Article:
Students Present Research at History Honor Society Conference
On April 30, 2016, four Marist history students joined about two dozen peers from around New York state at the State
University of New York at Plattsburgh for the annual regional meeting of Phi Alpha Theta, the national history honor society.
The students delivered the following research presentations, which may be read in full here:
- "Seen, But Now Heard: How Increased LGBT Visibility Propelled the Acceptance of Gay Marriage," Abigail Milone '16
- “Death is the Beginning of Infamy: Robespierre’s Reputation and a Legacy of Misconceptions,” Star Irizarry '16
- “The Role of Propaganda in Destabilizing the Directory and Securing Napoleon’s Power,” James Lavelle
- “A Strange Liberation: Women and Male Continence in the Oneida Community,” Andrea Monteleone '17
Ms. Monteleone and Ms. Irizarry were honored with Outstanding Paper awards, and all four of the students distinguished
themselves by both the high quality of their research and the professionalism of their presentations, according to Dr. Janine
Peterson, who mentored the students in collaboration with Dr. Kristin Bayer:"Their presentations were well-prepared and poised, displaying the strong papers they had produced, and they all handled questions and answers with aplomb."
The experience provided Ms. Irizarry (pictured above, left) with a valuable introduction to
the next stage of her academic work: "I really had no idea what to expect as this was my
first academic conference, but it helped give me a better idea of what graduate level conferences
will be like!". Ms. Irizarry, who will begin Ph.D. work as a fully funded student at Johns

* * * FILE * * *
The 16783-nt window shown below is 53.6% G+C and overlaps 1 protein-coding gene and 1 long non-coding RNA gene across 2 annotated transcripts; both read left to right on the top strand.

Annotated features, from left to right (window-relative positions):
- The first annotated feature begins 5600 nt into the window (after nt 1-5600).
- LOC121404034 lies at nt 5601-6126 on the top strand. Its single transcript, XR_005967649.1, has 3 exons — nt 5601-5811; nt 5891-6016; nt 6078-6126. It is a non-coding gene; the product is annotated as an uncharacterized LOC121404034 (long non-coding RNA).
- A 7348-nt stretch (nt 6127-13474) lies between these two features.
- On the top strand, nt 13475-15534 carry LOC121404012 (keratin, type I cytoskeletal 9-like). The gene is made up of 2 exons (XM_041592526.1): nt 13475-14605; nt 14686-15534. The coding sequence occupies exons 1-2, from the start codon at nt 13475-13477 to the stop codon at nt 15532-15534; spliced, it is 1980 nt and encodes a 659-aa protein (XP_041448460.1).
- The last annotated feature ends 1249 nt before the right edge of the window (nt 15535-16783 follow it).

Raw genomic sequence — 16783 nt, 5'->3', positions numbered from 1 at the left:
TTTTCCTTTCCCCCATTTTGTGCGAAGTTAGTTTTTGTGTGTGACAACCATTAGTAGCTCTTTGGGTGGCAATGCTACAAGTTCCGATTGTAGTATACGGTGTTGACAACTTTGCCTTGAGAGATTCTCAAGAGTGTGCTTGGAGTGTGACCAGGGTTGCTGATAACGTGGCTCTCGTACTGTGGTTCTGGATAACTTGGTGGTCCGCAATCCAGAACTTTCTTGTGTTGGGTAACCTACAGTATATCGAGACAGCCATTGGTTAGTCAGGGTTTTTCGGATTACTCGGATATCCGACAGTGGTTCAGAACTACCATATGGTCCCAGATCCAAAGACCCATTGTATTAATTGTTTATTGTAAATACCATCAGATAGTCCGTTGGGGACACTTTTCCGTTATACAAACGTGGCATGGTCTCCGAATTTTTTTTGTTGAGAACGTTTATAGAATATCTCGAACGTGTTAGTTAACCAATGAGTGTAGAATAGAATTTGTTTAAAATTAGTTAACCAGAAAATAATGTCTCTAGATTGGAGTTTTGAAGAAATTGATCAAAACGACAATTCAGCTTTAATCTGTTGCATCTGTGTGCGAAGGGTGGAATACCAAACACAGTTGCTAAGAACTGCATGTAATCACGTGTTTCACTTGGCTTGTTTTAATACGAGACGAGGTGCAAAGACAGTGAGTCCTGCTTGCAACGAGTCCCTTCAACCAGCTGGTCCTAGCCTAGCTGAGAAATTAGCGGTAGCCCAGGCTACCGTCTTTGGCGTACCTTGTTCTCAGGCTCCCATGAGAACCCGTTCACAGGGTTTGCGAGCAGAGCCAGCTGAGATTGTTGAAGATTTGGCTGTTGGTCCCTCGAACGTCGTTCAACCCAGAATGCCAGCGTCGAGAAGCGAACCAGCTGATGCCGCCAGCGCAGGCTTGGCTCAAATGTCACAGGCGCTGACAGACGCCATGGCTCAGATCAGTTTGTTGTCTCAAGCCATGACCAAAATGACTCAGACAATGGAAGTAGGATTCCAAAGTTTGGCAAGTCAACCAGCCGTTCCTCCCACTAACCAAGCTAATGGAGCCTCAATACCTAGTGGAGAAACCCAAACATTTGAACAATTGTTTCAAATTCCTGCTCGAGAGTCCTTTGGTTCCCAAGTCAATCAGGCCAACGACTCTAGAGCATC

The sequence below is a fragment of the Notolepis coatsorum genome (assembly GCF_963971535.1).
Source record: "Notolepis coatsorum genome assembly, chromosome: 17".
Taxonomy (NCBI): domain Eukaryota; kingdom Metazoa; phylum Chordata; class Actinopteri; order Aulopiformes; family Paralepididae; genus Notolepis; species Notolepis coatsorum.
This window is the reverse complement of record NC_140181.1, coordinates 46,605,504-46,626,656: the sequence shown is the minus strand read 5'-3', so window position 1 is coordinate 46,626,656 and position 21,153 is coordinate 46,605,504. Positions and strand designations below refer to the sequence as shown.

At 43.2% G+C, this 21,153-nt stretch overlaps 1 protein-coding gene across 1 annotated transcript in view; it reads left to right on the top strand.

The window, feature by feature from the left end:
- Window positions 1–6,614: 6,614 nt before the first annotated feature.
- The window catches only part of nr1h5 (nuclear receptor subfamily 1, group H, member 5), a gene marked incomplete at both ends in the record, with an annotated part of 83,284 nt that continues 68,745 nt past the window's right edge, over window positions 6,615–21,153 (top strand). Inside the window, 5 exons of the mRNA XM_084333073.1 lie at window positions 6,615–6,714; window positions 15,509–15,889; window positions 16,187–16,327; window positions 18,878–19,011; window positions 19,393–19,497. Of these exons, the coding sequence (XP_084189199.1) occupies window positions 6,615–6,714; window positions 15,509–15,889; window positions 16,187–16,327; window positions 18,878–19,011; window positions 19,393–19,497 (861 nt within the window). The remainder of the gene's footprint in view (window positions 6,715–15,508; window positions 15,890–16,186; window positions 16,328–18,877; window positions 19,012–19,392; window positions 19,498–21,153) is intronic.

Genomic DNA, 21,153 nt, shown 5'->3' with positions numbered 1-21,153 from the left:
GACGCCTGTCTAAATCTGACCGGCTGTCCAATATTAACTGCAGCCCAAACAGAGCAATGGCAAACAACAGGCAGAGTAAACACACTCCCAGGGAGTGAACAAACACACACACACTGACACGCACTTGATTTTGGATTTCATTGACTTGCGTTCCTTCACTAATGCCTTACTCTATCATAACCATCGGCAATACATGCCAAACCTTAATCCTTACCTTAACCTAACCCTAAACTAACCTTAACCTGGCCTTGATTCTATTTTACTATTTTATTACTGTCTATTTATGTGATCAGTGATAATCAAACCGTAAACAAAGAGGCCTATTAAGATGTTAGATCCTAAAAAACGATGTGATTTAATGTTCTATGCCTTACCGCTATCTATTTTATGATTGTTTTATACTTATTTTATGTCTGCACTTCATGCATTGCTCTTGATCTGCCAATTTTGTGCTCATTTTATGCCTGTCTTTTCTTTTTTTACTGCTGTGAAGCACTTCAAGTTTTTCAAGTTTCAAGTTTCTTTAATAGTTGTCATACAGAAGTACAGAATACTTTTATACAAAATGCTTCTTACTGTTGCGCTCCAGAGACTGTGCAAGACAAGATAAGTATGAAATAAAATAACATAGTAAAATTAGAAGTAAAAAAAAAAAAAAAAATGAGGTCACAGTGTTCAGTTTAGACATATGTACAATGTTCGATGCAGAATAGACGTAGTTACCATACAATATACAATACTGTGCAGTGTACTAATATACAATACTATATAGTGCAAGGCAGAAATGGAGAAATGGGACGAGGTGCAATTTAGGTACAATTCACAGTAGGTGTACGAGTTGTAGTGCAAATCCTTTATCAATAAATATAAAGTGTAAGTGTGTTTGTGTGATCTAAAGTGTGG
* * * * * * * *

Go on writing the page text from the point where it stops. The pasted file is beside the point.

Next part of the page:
Hopkins University this fall, praised the History Department's "amazing professors" for honing
students' research and presentation skills.
For Ms. Milone (at left), who had also recently presented at an interdisciplinary medieval
studies conference, the Phi Alpha Theta meeting provided a welcome opportunity to focus on
a specific research methodology: "This was also the most history-focused conference I have
attended, so it was nice to be able to hear papers presented about a large range of topics that
were all approached with a similar mindset."
Mr. Lavelle (below, left) valued the chance "to interact with other undergraduate researchers" and "to hear and learn about many obscure yet fascinating topics" that might be outside the purview of a typical course in the field." All in all, he was energized by
the experience: "I came away with a new level of appreciation for original research and a reinvigorated passion and drive to continue
to pursue new historical research and projects." Ms. Monteleone (above, right) shared his enthusiasm and contextualized her experiences within a big-picture view of academic research: "We, as the next generation of publishing historians, have wonderful opportunities to meet with each other, share our work, and make lasting connections, and it is important for us to take advantage
of these opportunities as often as we can."